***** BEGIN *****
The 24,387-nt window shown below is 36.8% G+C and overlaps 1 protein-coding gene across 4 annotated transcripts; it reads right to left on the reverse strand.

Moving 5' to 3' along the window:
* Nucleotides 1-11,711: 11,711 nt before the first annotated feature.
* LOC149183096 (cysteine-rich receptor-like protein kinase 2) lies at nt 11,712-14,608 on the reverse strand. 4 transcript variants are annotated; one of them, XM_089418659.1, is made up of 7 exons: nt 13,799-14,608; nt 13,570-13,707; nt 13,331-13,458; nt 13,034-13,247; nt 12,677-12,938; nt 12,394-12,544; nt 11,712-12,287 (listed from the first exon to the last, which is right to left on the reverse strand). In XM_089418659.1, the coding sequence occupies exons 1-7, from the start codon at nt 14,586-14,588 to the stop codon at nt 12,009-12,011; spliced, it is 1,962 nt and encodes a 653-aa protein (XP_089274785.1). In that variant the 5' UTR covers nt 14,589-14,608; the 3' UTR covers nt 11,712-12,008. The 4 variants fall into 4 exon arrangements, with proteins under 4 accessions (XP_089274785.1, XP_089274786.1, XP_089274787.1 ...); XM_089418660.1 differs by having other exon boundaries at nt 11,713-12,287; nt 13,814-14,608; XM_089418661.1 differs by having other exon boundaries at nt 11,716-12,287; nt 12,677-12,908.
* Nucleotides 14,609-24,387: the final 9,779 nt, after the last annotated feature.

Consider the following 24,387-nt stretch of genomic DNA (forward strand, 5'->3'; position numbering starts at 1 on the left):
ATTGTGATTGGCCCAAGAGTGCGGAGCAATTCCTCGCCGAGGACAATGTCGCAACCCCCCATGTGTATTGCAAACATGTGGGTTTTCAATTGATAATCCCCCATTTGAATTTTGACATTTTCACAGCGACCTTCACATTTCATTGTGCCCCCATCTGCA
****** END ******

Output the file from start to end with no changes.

The 24,387-nt window shown below is 36.8% G+C and overlaps 1 protein-coding gene across 4 annotated transcripts; it reads right to left on the reverse strand.

Moving 5' to 3' along the window:
* Nucleotides 1-11,711: 11,711 nt before the first annotated feature.
* LOC149183096 (cysteine-rich receptor-like protein kinase 2) lies at nt 11,712-14,608 on the reverse strand. 4 transcript variants are annotated; one of them, XM_089418659.1, is made up of 7 exons: nt 13,799-14,608; nt 13,570-13,707; nt 13,331-13,458; nt 13,034-13,247; nt 12,677-12,938; nt 12,394-12,544; nt 11,712-12,287 (listed from the first exon to the last, which is right to left on the reverse strand). In XM_089418659.1, the coding sequence occupies exons 1-7, from the start codon at nt 14,586-14,588 to the stop codon at nt 12,009-12,011; spliced, it is 1,962 nt and encodes a 653-aa protein (XP_089274785.1). In that variant the 5' UTR covers nt 14,589-14,608; the 3' UTR covers nt 11,712-12,008. The 4 variants fall into 4 exon arrangements, with proteins under 4 accessions (XP_089274785.1, XP_089274786.1, XP_089274787.1 ...); XM_089418660.1 differs by having other exon boundaries at nt 11,713-12,287; nt 13,814-14,608; XM_089418661.1 differs by having other exon boundaries at nt 11,716-12,287; nt 12,677-12,908.
* Nucleotides 14,609-24,387: the final 9,779 nt, after the last annotated feature.

Consider the following 24,387-nt stretch of genomic DNA (forward strand, 5'->3'; position numbering starts at 1 on the left):
ATTGTGATTGGCCCAAGAGTGCGGAGCAATTCCTCGCCGAGGACAATGTCGCAACCCCCCATGTGTATTGCAAACATGTGGGTTTTCAATTGATAATCCCCCATTTGAATTTTGACATTTTCACAGCGACCTTCACATTTCATTGTGCCCCCATCTGCA